There are three aspects of worship: Primary is content – the Gospel of Jesus Christ; Secondary is Structure – this is the most oft overlooked in worship design and planning, yet the place where liturgy actually resides; Tertiary is Style – confused by most for liturgy, but actually even more surface level.  Style is the aspect we hear all the argument over, and while in some respects the least important, it becomes extremely important when we consider that it can be an obstacle to the Gospel being received.  Style is where the Gospel becomes translatable across cultures, and cultures can be specific to age, ethnicity, place of origin, and a host of other factors.  In many respects, so long as we maintain a uniform Content, and a solid and sound Structure, our worship can take on many styles to help overcome cultural obstacles.  But there is a danger.

Overlaying a principle like market segmentation onto the church, the Body of Christ, implicitly communicates that it is okay for us to be divided, while it is the prayer of Christ and the nature of God to bring unity in the Body. You may object that people don’t think that deeply on such things or even realize things like this. But that is exactly the point. Regardless of the message being preached from the pulpit, sung in the songs, or taught in small groups, the unspoken, implied messages our actions and structures communicate are often more powerful precisely because they pass unfiltered into our subconscious.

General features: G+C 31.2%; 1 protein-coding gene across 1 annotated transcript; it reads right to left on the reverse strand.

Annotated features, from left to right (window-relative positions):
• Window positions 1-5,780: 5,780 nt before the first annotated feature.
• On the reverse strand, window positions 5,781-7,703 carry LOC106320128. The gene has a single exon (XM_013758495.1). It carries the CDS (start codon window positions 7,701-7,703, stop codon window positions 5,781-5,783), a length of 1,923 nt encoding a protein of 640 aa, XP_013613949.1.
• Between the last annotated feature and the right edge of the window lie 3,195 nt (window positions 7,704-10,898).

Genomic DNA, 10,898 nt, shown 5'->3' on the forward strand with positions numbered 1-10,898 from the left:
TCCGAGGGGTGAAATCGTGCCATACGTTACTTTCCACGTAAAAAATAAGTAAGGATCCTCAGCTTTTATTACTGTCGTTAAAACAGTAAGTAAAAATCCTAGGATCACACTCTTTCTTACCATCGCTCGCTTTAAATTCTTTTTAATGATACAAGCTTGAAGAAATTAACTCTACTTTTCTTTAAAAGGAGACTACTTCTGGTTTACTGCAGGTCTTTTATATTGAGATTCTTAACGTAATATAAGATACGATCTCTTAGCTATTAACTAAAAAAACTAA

Worship is the conversation of the Most Holy God with his people. It is not merely a private, personal affair, it is the way in which we are drawn together and built up into the body of Christ and propelled into his service. It is the place where we meet one another and our Lord, where he purifies us, where we are filled with his presence, where we are fused one to another. The reality of the world around us may in fact be that our communities are highly segmented, and that every group wants something different. I believe this is true. But the message of the Gospel—the prophetic message—and the mission of the church has never been about adapting to the reality of the world or giving people what they want. (If that were true Jesus would have overthrown the Roman Empire and set up his palace in Jerusalem.) Rather it is about confronting the realities of the world with the one true reality of the Kingdom of God, of saying we know what you want, but there is a more excellent way.

As we who are charged with the sacred duty of leading the church discern how God is calling us to be incarnational in our communities, I hope we will consider the implied messages we are sending. Please understand, this is not an indictment against multiple worship services or even styles. I do believe, however, that there are some very powerful theological considerations regarding how we structure our worship that should be factored in as we wrestle with this calling to lead the people of God to worship.


Jonathan Lawson is the Global Missions Pastor at Mount Pisgah United Methodist Church in Johns Creek, Georgia. He previously served as Coordinator of Worship in the Chapel Office at Asbury Theological Seminary. Jonathan holds an Undergraduate degree in Finance and a MBA from Kennesaw State University, and spent 15 years in the banking industry.